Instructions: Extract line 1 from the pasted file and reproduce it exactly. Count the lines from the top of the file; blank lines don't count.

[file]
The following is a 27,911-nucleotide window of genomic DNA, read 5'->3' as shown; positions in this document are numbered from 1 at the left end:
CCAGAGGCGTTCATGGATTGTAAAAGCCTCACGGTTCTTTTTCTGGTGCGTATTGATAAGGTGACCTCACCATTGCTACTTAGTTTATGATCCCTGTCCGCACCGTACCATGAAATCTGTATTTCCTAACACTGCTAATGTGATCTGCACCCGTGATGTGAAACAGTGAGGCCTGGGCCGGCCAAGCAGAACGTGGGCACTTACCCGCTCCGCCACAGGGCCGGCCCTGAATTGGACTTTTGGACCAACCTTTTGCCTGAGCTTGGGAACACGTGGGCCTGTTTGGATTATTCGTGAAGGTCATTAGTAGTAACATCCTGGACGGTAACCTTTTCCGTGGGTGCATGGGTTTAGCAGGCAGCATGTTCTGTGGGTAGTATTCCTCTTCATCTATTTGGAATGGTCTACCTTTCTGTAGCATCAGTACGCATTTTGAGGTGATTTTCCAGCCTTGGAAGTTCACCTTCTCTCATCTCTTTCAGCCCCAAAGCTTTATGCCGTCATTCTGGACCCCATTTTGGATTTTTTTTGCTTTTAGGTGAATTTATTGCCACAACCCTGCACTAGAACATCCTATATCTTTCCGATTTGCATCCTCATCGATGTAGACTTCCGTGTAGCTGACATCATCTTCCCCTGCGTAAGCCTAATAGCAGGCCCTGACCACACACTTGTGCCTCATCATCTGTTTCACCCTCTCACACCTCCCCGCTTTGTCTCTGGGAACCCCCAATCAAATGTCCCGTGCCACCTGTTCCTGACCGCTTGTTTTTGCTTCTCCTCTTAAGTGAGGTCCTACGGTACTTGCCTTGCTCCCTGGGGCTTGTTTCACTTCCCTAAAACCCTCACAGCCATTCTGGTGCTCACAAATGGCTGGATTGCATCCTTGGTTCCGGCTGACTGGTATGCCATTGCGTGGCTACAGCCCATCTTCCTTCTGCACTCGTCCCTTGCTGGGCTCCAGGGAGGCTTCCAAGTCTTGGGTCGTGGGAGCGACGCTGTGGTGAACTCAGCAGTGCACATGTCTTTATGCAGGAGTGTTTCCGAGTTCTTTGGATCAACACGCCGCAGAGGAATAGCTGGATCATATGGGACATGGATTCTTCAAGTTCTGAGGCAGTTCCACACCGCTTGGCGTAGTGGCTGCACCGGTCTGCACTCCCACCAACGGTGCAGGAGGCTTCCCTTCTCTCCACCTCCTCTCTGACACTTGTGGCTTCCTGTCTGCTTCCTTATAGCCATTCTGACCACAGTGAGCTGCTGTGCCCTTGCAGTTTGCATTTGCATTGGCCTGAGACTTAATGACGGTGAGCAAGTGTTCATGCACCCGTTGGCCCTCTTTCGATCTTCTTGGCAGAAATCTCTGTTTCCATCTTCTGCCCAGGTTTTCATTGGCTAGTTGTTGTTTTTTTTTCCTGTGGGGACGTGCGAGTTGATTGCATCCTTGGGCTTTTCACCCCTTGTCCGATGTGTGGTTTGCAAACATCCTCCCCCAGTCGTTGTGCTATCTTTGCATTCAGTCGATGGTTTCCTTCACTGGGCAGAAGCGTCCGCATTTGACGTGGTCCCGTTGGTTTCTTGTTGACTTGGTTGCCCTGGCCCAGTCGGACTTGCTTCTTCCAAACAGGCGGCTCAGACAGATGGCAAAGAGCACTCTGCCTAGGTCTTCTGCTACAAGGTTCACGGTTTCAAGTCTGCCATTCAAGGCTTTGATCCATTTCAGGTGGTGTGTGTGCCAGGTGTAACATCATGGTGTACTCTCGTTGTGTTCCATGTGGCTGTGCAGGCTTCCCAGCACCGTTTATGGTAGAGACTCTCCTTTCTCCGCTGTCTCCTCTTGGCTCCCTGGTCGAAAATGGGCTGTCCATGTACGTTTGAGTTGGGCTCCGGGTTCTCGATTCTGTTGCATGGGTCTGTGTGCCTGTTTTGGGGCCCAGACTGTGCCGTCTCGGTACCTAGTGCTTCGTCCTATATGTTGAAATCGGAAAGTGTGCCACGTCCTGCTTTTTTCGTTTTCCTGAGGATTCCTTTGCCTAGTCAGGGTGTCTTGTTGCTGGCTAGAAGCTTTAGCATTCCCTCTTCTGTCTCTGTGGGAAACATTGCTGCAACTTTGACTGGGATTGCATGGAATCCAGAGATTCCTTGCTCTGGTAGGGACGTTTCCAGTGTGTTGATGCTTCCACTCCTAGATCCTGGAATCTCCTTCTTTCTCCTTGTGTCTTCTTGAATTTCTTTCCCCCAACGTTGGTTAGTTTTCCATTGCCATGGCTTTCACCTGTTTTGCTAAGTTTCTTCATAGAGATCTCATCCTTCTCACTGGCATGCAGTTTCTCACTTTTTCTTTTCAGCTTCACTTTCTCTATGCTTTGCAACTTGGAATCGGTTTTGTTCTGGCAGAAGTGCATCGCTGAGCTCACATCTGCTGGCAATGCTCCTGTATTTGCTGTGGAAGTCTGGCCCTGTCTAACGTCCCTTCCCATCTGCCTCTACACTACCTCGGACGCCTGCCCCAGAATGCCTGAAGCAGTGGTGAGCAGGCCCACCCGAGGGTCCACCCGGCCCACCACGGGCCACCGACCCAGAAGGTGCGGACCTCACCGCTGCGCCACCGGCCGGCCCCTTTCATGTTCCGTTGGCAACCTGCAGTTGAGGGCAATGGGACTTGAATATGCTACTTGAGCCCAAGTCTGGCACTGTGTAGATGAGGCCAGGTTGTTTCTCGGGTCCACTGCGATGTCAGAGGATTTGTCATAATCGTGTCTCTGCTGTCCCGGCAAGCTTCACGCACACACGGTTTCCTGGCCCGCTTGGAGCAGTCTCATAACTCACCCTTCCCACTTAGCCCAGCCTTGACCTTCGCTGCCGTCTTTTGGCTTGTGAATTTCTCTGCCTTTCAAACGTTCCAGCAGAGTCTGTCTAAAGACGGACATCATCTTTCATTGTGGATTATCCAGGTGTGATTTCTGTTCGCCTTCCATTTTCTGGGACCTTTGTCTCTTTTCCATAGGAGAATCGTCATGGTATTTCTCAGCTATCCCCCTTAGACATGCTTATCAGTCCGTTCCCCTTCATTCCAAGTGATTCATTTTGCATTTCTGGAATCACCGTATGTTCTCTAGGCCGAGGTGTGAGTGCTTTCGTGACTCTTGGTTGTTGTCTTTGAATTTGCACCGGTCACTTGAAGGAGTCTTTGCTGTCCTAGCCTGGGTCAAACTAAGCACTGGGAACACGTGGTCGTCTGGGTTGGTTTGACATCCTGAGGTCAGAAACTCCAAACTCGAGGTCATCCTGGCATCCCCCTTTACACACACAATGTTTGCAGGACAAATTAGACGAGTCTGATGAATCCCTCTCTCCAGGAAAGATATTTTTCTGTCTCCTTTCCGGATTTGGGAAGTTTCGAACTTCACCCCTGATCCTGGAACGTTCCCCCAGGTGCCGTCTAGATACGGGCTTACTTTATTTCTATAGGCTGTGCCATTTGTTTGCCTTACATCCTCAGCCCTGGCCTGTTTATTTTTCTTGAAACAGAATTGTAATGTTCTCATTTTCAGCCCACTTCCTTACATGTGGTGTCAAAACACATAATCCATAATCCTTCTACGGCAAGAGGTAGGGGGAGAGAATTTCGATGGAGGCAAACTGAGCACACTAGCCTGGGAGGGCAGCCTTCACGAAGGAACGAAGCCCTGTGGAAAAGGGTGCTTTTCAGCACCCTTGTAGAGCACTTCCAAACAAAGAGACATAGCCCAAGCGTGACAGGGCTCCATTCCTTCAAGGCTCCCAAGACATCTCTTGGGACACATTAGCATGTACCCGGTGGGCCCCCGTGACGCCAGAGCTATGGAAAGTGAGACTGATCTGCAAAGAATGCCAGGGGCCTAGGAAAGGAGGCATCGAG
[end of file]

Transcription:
The following is a 27,911-nucleotide window of genomic DNA, read 5'->3' as shown; positions in this document are numbered from 1 at the left end: